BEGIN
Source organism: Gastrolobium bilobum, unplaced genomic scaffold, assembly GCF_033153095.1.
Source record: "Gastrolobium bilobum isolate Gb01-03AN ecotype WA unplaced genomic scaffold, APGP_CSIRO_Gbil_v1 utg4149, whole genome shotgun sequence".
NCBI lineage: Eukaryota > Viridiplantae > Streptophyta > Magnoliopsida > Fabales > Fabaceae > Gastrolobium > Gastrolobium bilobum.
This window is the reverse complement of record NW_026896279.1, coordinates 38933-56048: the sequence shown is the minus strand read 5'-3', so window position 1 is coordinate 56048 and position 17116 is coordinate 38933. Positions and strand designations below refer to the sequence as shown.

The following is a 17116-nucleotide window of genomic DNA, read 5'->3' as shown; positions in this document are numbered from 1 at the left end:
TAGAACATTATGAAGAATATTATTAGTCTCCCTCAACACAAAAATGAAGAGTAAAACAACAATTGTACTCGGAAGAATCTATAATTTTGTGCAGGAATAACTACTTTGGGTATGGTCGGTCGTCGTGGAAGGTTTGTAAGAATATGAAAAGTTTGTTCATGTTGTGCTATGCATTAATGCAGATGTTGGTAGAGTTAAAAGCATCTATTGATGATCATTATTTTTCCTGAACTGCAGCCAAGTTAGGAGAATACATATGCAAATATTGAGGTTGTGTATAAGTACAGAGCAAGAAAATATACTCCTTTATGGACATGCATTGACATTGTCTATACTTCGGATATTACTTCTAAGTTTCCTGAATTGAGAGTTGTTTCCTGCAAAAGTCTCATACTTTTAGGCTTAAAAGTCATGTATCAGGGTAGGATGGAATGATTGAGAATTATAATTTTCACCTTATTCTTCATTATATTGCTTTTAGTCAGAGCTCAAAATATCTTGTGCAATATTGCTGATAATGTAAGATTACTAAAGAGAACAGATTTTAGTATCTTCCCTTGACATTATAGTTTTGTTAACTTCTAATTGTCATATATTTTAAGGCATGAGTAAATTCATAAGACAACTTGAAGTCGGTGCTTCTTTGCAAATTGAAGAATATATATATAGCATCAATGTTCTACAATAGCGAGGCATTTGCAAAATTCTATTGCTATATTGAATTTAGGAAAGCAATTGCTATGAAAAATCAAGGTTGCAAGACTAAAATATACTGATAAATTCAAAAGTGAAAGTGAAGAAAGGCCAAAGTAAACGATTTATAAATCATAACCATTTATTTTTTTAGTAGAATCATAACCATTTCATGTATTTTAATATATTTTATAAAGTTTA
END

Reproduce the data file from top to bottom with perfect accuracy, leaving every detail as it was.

Source organism: Gastrolobium bilobum, unplaced genomic scaffold, assembly GCF_033153095.1.
Source record: "Gastrolobium bilobum isolate Gb01-03AN ecotype WA unplaced genomic scaffold, APGP_CSIRO_Gbil_v1 utg4149, whole genome shotgun sequence".
NCBI lineage: Eukaryota > Viridiplantae > Streptophyta > Magnoliopsida > Fabales > Fabaceae > Gastrolobium > Gastrolobium bilobum.
This window is the reverse complement of record NW_026896279.1, coordinates 38933-56048: the sequence shown is the minus strand read 5'-3', so window position 1 is coordinate 56048 and position 17116 is coordinate 38933. Positions and strand designations below refer to the sequence as shown.

The following is a 17116-nucleotide window of genomic DNA, read 5'->3' as shown; positions in this document are numbered from 1 at the left end:
TAGAACATTATGAAGAATATTATTAGTCTCCCTCAACACAAAAATGAAGAGTAAAACAACAATTGTACTCGGAAGAATCTATAATTTTGTGCAGGAATAACTACTTTGGGTATGGTCGGTCGTCGTGGAAGGTTTGTAAGAATATGAAAAGTTTGTTCATGTTGTGCTATGCATTAATGCAGATGTTGGTAGAGTTAAAAGCATCTATTGATGATCATTATTTTTCCTGAACTGCAGCCAAGTTAGGAGAATACATATGCAAATATTGAGGTTGTGTATAAGTACAGAGCAAGAAAATATACTCCTTTATGGACATGCATTGACATTGTCTATACTTCGGATATTACTTCTAAGTTTCCTGAATTGAGAGTTGTTTCCTGCAAAAGTCTCATACTTTTAGGCTTAAAAGTCATGTATCAGGGTAGGATGGAATGATTGAGAATTATAATTTTCACCTTATTCTTCATTATATTGCTTTTAGTCAGAGCTCAAAATATCTTGTGCAATATTGCTGATAATGTAAGATTACTAAAGAGAACAGATTTTAGTATCTTCCCTTGACATTATAGTTTTGTTAACTTCTAATTGTCATATATTTTAAGGCATGAGTAAATTCATAAGACAACTTGAAGTCGGTGCTTCTTTGCAAATTGAAGAATATATATATAGCATCAATGTTCTACAATAGCGAGGCATTTGCAAAATTCTATTGCTATATTGAATTTAGGAAAGCAATTGCTATGAAAAATCAAGGTTGCAAGACTAAAATATACTGATAAATTCAAAAGTGAAAGTGAAGAAAGGCCAAAGTAAACGATTTATAAATCATAACCATTTATTTTTTTAGTAGAATCATAACCATTTCATGTATTTTAATATATTTTATAAAGTTTA